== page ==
On Monday night, after more than a hundred speakers argued, pleaded and even sang about Charlotte’s anti-discrimination ordinance – and after each City Council member also had a say – Dan Clodfelter readied himself to speak.
It was a chance for Charlotte’s mayor to do what mayors do – tell his city what its leader believed about an important, divisive issue. Clodfelter thanked the speakers who came before him, and he reminded the people in attendance at the Government Center that the council had debated this same issue there 23 years ago. (The council failed to pass a measure then, too.)
“Earlier today, I read what I said 23 years ago, and I still stand by it,” Clodfelter said. “So I don’t need to belabor that further this evening.”
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At a moment when Charlotte needed to know its mayor’s vision, he punts to 23-year-old remarks that no one has handy at the moment?
Maybe he really did think the room had heard enough opinions already. Maybe, as someone running for mayor this fall, he thought it better not to say anything Monday that people might recall in November.
Still, he did say something once. And it actually was quite eloquent.
In 1992, the measure in front of the City Council was less robust than the one voted down Monday. The 1992 version would simply have protected homosexuals from discrimination in public accomodations such as businesses. There was no language about transgender people, gender identity, or bathrooms.
Minutes from the Nov. 23, 1992 meeting show that then-council member Clodfelter spoke right after then-council member Pat McCrory, who didn’t actually speak about discrimination but instead chastised the city’s Community Relations Department for wasting everyone’s time with such an issue when there were more important things to talk about.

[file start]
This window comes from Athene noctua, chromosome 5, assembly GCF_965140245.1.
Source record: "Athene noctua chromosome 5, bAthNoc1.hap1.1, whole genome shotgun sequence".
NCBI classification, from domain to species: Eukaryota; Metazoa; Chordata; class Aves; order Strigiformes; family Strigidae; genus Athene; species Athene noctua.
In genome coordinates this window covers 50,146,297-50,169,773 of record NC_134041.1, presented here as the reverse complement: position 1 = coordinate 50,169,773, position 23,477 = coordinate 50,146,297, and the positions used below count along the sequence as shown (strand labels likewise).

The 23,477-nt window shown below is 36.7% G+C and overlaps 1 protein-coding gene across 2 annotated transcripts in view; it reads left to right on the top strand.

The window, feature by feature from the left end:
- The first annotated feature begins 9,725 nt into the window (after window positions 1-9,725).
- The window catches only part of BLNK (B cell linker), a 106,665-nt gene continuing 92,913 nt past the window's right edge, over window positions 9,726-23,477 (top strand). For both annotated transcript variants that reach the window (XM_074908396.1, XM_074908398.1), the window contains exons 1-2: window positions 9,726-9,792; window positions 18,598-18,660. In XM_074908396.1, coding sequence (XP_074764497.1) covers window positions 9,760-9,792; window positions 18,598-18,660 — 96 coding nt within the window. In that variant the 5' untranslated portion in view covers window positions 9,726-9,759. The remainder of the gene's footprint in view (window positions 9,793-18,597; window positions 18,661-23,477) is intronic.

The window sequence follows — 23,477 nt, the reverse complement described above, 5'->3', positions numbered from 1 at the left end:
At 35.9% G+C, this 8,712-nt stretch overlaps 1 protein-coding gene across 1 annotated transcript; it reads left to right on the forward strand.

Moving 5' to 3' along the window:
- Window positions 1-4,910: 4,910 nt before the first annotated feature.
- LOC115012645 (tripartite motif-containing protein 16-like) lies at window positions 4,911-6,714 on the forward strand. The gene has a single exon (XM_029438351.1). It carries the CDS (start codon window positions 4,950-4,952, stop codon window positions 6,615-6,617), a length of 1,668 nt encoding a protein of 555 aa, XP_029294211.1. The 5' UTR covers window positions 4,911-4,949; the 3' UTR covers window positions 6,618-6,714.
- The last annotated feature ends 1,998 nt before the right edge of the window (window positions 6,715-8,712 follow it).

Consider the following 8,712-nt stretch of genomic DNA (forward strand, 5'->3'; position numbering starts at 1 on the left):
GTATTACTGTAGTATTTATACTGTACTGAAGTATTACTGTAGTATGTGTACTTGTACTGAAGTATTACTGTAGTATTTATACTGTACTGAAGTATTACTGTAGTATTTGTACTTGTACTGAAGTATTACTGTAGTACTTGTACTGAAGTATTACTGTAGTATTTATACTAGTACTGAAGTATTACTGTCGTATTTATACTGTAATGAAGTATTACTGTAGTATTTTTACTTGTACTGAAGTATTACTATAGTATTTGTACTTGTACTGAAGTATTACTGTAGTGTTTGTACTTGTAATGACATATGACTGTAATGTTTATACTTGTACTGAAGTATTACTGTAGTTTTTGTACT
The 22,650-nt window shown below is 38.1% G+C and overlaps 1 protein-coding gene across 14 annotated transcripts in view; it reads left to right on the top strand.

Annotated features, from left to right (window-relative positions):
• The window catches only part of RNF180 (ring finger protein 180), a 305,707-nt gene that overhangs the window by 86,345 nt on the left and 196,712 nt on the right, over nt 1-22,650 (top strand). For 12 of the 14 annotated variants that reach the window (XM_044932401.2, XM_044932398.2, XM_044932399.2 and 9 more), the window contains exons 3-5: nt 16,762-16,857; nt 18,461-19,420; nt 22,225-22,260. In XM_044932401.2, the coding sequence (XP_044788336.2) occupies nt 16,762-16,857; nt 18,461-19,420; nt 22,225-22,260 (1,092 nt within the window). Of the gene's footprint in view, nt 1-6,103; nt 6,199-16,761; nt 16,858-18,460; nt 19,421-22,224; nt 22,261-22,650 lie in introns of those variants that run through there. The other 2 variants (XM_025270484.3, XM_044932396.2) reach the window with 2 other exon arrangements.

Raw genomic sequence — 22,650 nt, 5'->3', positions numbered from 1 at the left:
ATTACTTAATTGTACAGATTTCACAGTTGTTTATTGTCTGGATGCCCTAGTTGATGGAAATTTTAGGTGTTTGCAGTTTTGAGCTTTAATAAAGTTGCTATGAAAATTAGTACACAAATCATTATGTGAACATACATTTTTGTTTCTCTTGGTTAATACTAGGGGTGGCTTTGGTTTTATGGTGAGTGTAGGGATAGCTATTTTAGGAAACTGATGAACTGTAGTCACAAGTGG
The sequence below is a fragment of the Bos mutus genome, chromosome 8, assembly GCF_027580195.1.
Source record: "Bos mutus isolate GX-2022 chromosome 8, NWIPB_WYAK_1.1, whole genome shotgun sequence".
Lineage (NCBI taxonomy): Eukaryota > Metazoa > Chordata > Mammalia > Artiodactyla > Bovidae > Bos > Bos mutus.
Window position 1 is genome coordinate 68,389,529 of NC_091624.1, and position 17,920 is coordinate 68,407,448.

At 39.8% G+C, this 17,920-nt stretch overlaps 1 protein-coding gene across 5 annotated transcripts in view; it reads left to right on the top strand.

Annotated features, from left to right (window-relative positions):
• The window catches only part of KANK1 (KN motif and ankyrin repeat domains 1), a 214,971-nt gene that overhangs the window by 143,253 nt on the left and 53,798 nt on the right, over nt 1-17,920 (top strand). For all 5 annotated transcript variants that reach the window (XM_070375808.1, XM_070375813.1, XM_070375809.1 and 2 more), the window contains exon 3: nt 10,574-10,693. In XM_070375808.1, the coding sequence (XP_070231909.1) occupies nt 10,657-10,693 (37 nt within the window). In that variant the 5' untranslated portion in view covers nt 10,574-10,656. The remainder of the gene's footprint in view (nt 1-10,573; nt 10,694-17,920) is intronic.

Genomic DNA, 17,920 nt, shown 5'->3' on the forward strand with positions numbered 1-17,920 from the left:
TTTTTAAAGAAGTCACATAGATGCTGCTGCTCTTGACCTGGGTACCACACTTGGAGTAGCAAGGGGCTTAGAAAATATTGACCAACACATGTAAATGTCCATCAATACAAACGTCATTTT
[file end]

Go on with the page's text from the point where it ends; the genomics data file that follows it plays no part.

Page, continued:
Clodfelter began by nodding to the speakers who came before him and noting what a difficult decision this was for council members. He said that he would vote the “politically incorrect way” – which at that time meant voting to protect homosexuals from discrimination. “It is something he feels he must do,” the minutes record him saying, “and he cannot claim to speak for or instruct anyone other than himself in his decision.”
Then the minutes record him saying this:
“In America, when a business says they are a public business, that has a special meaning. Public means all of us, where ever we came from with all of our sins, flaws and failings. That is what a public accommodation ordinance is about.
“Mr. Clodfelter stated he had thought a lot about experience and when you are driven to tough decisions they go to their own experience, and he has been struck during the time he has been in Charlotte, that after knowing an individual for a period of time he learned they were gay. Every time it as happened it has caused him to stop and reflect on his encounters with that individual before he knew they were gay, his work experiences, his experiences on a community activity, and he has always had to say how would I have treated this person differently had I known they were gay. He cannot find that he should have acted differently.
“Mr. Clodfelter stated he could not argue with the moral and religious position that the opponents have taken, nor can he argue with their view of the scriptures because he is not a scholar on those things. The issue for him is not that, but rather how should he treat some of his fellows, and the scripture that guides him is the one scripture he received that really gave him pause, “therefore all things that whatsoever ye would that he should to do to you, do ye even so to them.” This is the law and the prophets and with that in mind he has to support the ordinance.”
True words, still, two decades later. His city needed to hear them again.
Peter St. Onge
(h/t to Observer editor Doug Miller for the 1992 minutes.)